by Troy Dale
Hold on, Mickey. Not so fast. Let’s think about this for a minute. It may not be that simple.
So, you saw a notice about an upcoming ATA show. The theme of the show resonates with your current artistic tendencies. You spend sleepless nights coming up with an appropriate concept for a tapestry to enter. Your task, however, has just begun. Now you must create a design, select a color scheme, maybe dye some yarn, warp your loom, and spend countless hours weaving your masterpiece.
Mounting and photographing must be done in a way that shows your tapestry in its most appealing light. What title will you give your tapestry that will entice the juror to accept it into the show? It has to be relevant to the theme.
After all this has been accomplished, you submit your entry according to the guidelines, and after what seems like an eternity, you are notified that your tapestry has been accepted. YAY! You mail your tapestry to the designated location, and not too long after, you receive a catalog, which contains photos and descriptions of all the tapestries in the show, including yours. You’ve been published!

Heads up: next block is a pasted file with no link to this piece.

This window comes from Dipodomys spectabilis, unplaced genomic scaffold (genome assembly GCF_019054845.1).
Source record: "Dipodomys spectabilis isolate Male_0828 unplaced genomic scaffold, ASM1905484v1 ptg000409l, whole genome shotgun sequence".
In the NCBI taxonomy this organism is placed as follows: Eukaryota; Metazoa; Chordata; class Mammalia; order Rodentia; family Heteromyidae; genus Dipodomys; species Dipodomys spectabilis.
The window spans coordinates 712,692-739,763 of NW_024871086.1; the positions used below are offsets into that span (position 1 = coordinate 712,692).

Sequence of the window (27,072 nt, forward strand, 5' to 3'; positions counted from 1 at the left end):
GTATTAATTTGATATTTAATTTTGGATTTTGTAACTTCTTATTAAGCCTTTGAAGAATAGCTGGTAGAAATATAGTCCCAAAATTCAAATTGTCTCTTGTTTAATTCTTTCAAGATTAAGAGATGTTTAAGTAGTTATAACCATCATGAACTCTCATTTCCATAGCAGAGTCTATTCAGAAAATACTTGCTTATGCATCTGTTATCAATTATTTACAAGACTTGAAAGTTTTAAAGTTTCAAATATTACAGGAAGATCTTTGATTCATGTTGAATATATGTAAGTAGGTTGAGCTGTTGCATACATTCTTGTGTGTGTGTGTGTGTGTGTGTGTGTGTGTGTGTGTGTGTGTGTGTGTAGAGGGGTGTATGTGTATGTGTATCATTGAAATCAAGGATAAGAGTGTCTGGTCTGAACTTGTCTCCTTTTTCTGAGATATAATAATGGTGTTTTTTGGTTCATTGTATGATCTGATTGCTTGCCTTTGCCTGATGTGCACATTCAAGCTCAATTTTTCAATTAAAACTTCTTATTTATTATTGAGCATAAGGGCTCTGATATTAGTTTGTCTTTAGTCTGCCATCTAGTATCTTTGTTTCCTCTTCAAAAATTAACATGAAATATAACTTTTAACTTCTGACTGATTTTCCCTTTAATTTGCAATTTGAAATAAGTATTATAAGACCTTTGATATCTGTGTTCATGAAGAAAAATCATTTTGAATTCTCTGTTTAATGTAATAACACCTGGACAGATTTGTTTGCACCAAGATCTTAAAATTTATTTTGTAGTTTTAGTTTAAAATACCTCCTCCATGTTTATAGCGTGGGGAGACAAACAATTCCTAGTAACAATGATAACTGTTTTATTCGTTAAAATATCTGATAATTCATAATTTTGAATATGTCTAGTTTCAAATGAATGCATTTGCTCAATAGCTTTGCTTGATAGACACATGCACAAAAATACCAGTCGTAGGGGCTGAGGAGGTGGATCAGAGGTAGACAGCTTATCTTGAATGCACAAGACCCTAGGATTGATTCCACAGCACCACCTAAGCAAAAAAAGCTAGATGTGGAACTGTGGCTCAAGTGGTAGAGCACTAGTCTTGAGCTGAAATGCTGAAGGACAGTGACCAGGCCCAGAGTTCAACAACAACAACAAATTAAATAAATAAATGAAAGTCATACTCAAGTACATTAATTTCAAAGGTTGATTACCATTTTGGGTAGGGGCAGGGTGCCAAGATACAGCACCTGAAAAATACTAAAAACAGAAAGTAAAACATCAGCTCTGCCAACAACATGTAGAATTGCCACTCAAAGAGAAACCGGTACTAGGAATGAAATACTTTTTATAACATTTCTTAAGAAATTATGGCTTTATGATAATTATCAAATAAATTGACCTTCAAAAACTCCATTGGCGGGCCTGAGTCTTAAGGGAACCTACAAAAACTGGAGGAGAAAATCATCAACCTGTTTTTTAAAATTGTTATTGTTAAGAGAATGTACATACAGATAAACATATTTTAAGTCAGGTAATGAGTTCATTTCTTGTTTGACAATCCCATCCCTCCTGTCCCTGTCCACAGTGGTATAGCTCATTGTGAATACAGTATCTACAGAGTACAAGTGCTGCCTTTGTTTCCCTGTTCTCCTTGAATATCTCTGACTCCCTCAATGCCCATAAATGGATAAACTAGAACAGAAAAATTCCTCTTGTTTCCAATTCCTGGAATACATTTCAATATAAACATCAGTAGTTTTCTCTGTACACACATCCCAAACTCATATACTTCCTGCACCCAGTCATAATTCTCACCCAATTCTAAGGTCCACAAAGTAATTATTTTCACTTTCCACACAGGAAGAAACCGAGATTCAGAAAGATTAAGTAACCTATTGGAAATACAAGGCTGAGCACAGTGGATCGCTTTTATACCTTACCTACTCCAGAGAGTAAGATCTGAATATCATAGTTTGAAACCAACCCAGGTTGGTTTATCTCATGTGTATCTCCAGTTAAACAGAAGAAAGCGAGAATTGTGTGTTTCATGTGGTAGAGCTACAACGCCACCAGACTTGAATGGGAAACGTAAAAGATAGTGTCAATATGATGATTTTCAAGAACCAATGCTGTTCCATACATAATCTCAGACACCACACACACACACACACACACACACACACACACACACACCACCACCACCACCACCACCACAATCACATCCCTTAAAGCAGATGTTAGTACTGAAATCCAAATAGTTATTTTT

You show this catalogue to friends, family, and anyone else who will stand still long enough. Hundreds of people will view the tapestries in this show. Some shows will stay in only one place, others may move to two or three different locations. Depending on the location, you might even be able to attend the show and see your tapestry hung on the wall of a gallery or museum. If you have designated a price, you may even sell it to an art collector. All is right with the world.
This is why the American Tapestry Alliance sponsors shows – to give its members an opportunity to showcase (and possibly sell) their work, and to offer to the general public an introduction and appreciation of the world of tapestry. But, did you ever stop to think about how this show happened? Believe me, it was a little more than Mickey Rooney and Judy Garland deciding, on the spur of the moment, to put on a show in his uncle’s barn.